When we lose memories, do we lose them forever?


In yesterday’s column, I answered a reader’s question about what memories are. The reader asked: “When we lose memories, do we lose them forever?” Today, I want to return to that profoundly important question.

But first, a little reprise. Yesterday, I explained that specific memories are thought to reside inside a small group of nerve cells that “talk” to each other.

Each nerve cell has little projections that, microscopically, look like tiny trees with branches and twigs. The branches and (particularly) the twigs of one nerve cell send chemical signals that reach the branches and twigs of another nerve cell. That’s how nerve cells talk to each other. The “talk” requires the chemicals — and the twigs.

We used to think that when a person lost a memory, it probably reflected irreversible damage to the synapses involved in that memory. When, for example, a patient with Alzheimer’s disease forgets the name of his son, we assumed the connections between the nerve cells that store that name have been damaged beyond repair.

On reflection, there was a very good reason to have questioned that assumption. Anyone who has known people with Alzheimer’s disease knows that, at least early on, memories are fitful. A patient may forget his son’s name one day and remember it the next. Why, even some of us without Alzheimer’s disease will forget someone’s name one day and remember it the next. That all suggests a memory really is still there, but that we just have trouble retrieving it sometimes.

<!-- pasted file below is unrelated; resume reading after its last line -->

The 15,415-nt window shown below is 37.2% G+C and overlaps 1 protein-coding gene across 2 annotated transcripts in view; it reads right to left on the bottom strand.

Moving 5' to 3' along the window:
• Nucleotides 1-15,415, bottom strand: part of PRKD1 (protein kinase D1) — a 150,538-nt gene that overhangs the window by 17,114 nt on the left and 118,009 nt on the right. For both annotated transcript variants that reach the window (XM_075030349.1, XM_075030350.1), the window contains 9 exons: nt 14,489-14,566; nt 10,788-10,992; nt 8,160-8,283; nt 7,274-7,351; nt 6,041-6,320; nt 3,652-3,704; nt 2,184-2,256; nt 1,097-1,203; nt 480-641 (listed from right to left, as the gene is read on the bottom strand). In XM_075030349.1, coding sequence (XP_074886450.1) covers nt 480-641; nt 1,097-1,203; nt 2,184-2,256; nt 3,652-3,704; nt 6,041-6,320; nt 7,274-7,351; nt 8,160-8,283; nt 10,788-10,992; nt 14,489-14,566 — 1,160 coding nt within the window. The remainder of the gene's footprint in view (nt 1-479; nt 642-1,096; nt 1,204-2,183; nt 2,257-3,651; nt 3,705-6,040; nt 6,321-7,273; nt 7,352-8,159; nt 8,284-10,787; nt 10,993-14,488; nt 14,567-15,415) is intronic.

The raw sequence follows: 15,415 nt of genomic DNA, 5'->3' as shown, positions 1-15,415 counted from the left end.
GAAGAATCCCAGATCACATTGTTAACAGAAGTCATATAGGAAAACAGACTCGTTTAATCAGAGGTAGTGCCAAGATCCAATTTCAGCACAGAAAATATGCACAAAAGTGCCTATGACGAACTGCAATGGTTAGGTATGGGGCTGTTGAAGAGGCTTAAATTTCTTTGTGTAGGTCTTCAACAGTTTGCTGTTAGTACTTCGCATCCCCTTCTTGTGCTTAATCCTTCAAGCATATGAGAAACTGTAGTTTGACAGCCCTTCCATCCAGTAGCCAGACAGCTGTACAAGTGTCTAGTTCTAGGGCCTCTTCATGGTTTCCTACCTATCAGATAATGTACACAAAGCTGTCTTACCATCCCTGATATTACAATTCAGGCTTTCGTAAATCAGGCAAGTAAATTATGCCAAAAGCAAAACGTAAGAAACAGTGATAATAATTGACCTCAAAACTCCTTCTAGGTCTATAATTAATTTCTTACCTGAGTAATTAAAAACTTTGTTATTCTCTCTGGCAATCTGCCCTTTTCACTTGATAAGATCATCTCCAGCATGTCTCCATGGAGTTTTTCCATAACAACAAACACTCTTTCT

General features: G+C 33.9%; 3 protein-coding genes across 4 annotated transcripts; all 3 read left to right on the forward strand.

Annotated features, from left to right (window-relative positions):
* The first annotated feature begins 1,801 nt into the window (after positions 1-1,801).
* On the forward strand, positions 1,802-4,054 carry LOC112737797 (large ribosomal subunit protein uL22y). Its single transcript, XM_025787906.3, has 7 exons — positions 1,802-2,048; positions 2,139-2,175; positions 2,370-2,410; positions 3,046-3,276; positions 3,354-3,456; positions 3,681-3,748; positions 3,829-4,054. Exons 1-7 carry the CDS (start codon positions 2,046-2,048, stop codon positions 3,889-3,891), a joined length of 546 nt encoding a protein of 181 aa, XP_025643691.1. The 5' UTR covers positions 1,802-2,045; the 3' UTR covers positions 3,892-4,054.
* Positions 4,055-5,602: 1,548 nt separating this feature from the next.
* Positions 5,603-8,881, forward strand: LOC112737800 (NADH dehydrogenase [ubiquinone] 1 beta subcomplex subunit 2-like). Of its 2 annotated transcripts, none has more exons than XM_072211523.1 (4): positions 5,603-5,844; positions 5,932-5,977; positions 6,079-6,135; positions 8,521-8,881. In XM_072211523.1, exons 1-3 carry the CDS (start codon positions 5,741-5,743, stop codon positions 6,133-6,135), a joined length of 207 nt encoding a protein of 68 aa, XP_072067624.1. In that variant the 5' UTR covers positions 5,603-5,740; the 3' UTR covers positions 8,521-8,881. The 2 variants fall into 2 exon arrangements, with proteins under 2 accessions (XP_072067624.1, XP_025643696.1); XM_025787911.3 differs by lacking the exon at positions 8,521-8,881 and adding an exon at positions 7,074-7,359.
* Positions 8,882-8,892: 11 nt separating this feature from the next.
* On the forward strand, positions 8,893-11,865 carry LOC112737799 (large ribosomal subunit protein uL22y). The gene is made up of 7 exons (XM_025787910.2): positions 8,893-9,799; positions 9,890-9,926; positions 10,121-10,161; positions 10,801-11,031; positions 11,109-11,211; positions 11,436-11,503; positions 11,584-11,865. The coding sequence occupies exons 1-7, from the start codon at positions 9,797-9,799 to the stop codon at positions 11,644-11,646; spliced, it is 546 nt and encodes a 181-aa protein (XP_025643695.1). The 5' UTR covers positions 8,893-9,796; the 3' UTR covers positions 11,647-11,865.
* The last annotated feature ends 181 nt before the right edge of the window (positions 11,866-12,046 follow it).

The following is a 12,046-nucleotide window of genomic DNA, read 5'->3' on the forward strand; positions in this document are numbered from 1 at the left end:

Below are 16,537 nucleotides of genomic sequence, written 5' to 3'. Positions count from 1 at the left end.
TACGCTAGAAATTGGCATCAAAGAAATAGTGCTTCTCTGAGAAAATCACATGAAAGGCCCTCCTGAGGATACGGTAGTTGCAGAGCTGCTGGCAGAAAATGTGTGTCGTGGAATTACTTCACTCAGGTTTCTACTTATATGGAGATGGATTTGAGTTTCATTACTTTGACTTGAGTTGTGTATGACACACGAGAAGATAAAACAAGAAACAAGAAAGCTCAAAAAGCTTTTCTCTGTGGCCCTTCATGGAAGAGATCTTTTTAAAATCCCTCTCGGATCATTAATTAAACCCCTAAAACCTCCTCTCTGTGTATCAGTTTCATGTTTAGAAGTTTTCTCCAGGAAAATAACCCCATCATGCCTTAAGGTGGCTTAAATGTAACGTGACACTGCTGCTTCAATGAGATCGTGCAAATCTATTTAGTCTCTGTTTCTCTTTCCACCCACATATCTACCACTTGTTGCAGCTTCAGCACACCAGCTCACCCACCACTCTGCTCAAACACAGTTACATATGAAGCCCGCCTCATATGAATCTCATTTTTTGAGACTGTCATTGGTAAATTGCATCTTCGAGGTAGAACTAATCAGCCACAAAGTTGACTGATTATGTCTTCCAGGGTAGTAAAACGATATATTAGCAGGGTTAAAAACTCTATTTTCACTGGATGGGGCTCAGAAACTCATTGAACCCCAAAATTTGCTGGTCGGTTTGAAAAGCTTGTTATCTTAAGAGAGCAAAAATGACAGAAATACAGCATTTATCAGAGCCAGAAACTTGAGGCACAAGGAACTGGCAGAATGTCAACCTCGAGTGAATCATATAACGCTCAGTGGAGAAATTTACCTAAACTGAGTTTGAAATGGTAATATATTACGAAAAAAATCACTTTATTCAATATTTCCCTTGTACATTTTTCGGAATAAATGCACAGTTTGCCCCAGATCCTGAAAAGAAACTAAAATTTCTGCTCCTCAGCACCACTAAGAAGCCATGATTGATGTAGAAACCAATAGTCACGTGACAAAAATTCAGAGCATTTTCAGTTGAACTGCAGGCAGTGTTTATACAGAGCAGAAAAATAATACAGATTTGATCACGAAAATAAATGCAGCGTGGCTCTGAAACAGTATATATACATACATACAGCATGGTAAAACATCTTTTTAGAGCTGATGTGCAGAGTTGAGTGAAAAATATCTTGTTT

Some remarkable studies from the laboratory of Dr. Susumu Tonegawa, a Nobel Prize-winning scientist at MIT, indicate that memory loss may not be permanent.

Tonegawa’s team studied both normal mice and mice with a form of Alzheimer’s disease. The mice were placed in a cage that then delivered an unpleasant electric shock to their feet. A few hours late, the mice were placed back in the cage: They all froze in fear.

However, days later the mice were placed back in the same cage. The normal mice were fearful. In contrast, the mice with Alzheimer’s-like disease weren’t frightened: They had apparently lost the memory of the shock they had received in that cage.

The scientists had located where in the brains of the mice the memory of the shock was stored. They then used a technique called optogenetics to stimulate that area in the mice with Alzheimer’s-like disease. This time, those mice (like the normal mice) froze in fear when they were placed in the cage. The memory that had been “lost” had really been there all along, and the stimulation had retrieved it.

This research indicates that memories may not really be lost. The optogenetics technique that retrieved memory in mice could not be used in humans in its current form. However, the research offers hope that one day scientists will be able to figure out how to retrieve memories that are there, but inaccessible, in humans.

Don’t hold your breath; that day is almost surely a long way off. But if and when it comes, it will be an important milestone in human history.